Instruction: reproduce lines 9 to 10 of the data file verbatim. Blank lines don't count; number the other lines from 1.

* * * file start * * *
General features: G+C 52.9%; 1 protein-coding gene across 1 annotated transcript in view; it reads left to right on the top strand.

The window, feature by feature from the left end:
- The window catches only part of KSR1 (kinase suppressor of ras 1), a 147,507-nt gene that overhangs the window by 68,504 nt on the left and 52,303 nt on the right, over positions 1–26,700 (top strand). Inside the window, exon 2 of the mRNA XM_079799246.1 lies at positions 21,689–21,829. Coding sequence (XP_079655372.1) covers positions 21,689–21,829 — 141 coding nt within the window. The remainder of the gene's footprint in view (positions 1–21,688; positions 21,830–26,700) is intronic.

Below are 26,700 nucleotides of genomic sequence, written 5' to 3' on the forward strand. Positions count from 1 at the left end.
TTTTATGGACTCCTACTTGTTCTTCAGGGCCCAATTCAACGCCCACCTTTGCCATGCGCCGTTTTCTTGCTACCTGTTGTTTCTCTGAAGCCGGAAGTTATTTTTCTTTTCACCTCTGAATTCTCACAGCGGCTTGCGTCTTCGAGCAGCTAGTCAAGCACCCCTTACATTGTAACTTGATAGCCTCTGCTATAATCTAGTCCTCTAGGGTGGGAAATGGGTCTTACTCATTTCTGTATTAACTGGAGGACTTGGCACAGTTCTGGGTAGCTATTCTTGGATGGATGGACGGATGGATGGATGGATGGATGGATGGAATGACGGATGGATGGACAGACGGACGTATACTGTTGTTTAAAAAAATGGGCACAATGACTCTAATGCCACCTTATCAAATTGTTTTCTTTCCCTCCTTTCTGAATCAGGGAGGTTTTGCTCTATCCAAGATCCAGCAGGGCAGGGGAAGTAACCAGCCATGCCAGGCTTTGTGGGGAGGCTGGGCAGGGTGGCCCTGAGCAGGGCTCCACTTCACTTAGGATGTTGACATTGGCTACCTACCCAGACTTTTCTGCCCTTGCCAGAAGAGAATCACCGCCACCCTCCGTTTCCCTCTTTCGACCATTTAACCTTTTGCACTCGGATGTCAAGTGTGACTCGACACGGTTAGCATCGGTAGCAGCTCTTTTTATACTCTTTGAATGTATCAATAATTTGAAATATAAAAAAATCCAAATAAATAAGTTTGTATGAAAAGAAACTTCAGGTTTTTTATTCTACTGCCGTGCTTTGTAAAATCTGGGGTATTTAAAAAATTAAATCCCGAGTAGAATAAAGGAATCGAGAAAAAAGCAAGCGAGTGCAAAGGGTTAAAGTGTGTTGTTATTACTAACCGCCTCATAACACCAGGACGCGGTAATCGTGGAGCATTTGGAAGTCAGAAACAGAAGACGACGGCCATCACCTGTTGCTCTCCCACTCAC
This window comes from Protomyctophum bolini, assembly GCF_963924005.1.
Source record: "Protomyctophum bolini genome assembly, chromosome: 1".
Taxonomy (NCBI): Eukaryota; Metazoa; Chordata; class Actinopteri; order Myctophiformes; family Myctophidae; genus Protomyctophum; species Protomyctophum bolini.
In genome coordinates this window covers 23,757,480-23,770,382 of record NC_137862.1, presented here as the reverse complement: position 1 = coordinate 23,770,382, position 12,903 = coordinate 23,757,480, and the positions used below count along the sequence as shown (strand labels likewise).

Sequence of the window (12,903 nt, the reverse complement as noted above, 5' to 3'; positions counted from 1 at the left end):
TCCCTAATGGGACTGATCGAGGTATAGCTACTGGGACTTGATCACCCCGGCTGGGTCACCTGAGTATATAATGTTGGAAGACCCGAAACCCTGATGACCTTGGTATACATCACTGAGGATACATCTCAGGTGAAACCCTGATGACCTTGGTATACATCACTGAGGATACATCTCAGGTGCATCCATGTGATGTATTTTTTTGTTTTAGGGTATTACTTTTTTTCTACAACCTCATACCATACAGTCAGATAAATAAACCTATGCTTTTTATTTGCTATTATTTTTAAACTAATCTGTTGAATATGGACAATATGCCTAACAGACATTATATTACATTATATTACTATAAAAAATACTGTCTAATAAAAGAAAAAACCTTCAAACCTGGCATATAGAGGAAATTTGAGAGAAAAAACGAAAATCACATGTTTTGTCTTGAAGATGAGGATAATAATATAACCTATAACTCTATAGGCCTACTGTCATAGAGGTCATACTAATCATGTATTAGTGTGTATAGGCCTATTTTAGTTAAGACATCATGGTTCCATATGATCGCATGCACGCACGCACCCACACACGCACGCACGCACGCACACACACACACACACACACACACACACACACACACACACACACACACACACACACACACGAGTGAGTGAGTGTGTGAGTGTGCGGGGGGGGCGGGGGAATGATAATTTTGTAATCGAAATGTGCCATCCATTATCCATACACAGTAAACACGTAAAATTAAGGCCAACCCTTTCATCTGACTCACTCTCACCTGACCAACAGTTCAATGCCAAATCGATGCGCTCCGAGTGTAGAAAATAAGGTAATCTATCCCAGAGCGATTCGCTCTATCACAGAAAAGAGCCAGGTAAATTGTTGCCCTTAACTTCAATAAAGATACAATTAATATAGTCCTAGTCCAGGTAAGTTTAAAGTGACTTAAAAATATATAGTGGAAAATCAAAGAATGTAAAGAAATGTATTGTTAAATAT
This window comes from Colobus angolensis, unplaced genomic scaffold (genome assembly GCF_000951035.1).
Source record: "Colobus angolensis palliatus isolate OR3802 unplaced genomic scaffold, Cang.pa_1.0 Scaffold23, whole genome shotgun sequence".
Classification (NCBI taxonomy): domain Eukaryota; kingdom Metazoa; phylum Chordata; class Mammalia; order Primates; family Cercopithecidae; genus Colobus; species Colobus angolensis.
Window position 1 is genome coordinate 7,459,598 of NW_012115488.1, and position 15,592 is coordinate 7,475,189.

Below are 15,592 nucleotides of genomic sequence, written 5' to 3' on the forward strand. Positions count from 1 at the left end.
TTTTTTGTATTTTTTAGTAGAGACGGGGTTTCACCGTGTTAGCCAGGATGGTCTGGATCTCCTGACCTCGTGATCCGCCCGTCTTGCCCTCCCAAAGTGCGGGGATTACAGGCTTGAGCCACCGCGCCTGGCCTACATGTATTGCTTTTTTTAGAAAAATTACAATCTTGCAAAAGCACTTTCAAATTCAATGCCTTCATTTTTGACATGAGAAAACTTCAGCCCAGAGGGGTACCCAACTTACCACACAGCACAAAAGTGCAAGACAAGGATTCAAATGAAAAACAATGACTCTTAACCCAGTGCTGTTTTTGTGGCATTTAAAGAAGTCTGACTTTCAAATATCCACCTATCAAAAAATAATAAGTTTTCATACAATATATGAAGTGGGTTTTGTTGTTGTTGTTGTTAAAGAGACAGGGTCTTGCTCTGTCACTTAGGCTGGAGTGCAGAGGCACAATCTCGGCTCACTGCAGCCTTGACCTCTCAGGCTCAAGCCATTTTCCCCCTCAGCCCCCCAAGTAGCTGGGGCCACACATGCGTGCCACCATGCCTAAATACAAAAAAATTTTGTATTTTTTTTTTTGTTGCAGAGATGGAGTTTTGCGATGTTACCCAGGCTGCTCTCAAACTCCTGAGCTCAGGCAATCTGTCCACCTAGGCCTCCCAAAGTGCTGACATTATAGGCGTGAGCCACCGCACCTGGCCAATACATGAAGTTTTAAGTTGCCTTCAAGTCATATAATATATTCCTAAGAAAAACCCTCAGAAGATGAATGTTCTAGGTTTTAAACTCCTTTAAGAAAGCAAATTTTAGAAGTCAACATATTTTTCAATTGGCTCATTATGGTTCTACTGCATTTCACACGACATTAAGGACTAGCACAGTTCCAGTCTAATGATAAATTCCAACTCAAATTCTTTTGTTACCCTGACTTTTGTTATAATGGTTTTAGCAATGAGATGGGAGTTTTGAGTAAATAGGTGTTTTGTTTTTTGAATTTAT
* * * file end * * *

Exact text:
In genome coordinates this window covers 23,757,480-23,770,382 of record NC_137862.1, presented here as the reverse complement: position 1 = coordinate 23,770,382, position 12,903 = coordinate 23,757,480, and the positions used below count along the sequence as shown (strand labels likewise).

Sequence of the window (12,903 nt, the reverse complement as noted above, 5' to 3'; positions counted from 1 at the left end):